Thursday, September 1, 2011


ASolaris is to 2001: A Space Odyssey, so Kanji Nakajima's film is to Moon. The analogy isn't perfect, I admit. Andrei Tarkovsky's film followed Kubrick's, while The Clone Returns Home (or as it's apparently supposed to be called in English, The Clone Returns to the Homeland) preceded Duncan Jones's film. But just as Solaris favors speculation over spectacle in a slightly inverse proportion to 2001, so Nakajima's approach to the question of cloning and individual identity is more naturalistic, more contemplative than Moon's still-admirable approach to the subject. Clone looks more like a Tarkovsky film: more drab and damp but too carefully composed to be simply ugly and all the more moving, probably, for its mundane milieu. It aims at an emotional effect that isn't really on Moon's agenda, and despite the similar subject matter, the two films are really an apple and an orange in the fruit basket of cinematic science fiction.

Mitsuhiro Oikawa stars as three iterations of astronaut Kohei Takahara, who has agreed to make his genome, including his memories, available for download in clone form should he die on a mission. Part of his motivation is his promise to his mother not to predecease her. He leaves her gravely ill on his final mission but clearly hopes that, in the worst case, she'll see him before she passes. The idea of cloning himself probably doesn't bug him as much as it might other people because Kohei was a twin, though that may be a special reason of its own for cloning to bug him. He has twin issues that are revealed in flashback: as a boy he wandered too far into a river and was carried away. His twin, Noburo, dives in to save him. Kohei manages to rescue himself, suffering only a nasty laceration that leaves a scar on his hand, but Noburo drowns.
Upon Kohei's demise his employers initiate the cloning procedure, though they first need permission from his wife. Hiromi Nagasaku has a powerful scene as she learns of the cloning and is told that the company will not extend condolences to her, but wants her to accept the clone as her husband. If not, she's told, she will receive the company's condolences, and she'll have nothing left of the man she loved. As in the entire picture, the company insists on the compassionate nature of its experimentation, but with a repellant coldness that convinces you that nothing good can come of it.

Kohei II wakes up in a state of arrested development, mired in childhood guilt and confusion over Noburo's death and his mother's absence and failing to recognize his wife. He manages to run away from the company facility, but the executive isn't too troubled. That's because Kohei II was never meant to be more than a short-term test clone, to be improved on with the next try with the help of a disgraced and perhaps mad scientist who had illegally cloned his own daughter in the past. The company's main concern is to capture Kohei II and eliminate all trace of him. Meanwhile, the clone heads for his childhood home and stumbles into a kind of half-dreamscape where he discovers a body in a spacesuit. He may think it's his long-lost twin, or he may dimly realize that the suit represents his original self. Whatever the case, he picks up the suit/body and carries it around until he reaches a farm where he can stay overnight. Now the suit seems real: the farmer sees it, but to him it's empty. Later, a junkman snatches the suit from Kohei II, leaving the clone to wander alone. Except that he wakes up the following morning with the suit beside him again. Despite his failing strength, he resumes his burden until he collapses and the suit collapses beside him. Then the suit gets up and picks up the clone....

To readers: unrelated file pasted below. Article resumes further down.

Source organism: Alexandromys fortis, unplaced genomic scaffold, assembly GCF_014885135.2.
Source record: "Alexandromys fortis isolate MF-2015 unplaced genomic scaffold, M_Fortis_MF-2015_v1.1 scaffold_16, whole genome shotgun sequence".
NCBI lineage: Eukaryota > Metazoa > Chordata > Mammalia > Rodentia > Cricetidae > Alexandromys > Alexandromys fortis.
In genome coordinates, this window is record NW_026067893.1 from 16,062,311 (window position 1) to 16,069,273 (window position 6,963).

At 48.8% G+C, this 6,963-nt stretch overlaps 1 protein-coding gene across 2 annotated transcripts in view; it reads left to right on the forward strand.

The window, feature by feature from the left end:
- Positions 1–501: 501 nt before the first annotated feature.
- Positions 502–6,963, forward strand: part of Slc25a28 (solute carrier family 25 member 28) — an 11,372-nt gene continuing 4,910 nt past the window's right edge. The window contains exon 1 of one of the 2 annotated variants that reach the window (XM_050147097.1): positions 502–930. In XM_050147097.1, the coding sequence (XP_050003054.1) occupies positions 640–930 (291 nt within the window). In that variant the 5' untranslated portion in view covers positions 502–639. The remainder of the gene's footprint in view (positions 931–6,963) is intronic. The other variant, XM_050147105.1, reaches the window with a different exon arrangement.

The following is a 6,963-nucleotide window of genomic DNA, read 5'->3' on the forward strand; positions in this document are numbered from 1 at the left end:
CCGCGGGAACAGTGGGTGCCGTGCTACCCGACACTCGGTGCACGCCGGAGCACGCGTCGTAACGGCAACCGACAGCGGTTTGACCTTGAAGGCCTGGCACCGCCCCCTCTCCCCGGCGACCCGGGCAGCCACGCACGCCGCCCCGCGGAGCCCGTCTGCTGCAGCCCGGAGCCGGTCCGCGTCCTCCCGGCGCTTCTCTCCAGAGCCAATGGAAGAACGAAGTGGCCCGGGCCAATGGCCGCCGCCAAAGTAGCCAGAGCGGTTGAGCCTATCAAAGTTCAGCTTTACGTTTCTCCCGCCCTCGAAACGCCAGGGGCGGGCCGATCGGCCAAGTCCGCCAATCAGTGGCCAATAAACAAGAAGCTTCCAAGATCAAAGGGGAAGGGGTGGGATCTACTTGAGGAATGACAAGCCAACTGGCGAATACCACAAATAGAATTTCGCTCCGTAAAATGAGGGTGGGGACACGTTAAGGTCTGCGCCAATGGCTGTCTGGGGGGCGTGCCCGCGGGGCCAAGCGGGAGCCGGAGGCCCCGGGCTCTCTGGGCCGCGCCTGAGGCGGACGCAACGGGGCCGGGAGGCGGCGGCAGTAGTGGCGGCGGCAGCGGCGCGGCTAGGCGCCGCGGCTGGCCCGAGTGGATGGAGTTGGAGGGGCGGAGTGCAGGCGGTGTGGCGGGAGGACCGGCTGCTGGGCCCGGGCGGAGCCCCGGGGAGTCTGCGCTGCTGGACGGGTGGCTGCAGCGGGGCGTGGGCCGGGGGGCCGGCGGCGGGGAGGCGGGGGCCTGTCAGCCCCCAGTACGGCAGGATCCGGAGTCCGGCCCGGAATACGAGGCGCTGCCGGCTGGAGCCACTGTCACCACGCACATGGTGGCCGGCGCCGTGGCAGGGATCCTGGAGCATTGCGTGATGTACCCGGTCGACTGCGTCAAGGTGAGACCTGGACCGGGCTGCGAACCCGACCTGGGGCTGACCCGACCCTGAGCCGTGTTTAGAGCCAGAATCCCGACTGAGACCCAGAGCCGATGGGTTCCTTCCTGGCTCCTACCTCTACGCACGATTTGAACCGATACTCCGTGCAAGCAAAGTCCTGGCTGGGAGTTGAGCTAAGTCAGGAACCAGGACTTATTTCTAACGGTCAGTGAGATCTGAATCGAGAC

He aint heavy, he's my...what?
Enter Kohei III, who seems better adjusted, does not carry the original's childhood scar, and remembers his wife but feels that something is missing or wrong. The mad scientist blames this on the fact, which he reveals to III, that he's a second clone. According to the scientist's own theory, only the first clone can act as a medium between the dead and the living. Learning of Kohei II, and assumed to be the only person who might know where he's going, III sets out in search of him. What he finds will lead to an awakening and a transformation that may belie the scientist's skepticism, as he does what Kohei II could not -- face a twin in the more-or-less real world....

Apart from a handful of well-composed space shots, The Clone Returns Home is an earthbound film that has to work on the level of ideas and through the strength of its acting. The ideas get a little unearthly with the mysterious spacesuit and a more mysterious physical change at the very end, but the core ideas of the cloning dilemma and the consequences of traumatic memories remain compelling, and Oikawa gives a riveting three-stage performance with able support. Apart from Nagasaku's eloquent breakdown this is a quiet, unhistrionic ensemble, and the overall understatement enhances the plausibility of the film's day-after-tomorrow storyline. Like Moon, Clone is a welcome alternative to space opera in sci-fi, though it'd be a tougher sell, even had it been dubbed, because there's even less action than in Jones's film. But science fiction has always been more than action, though movies often have difficulty admitting that. As a work of humane speculation, Clone is an admirable addition to the cinematic sci-fi canon.

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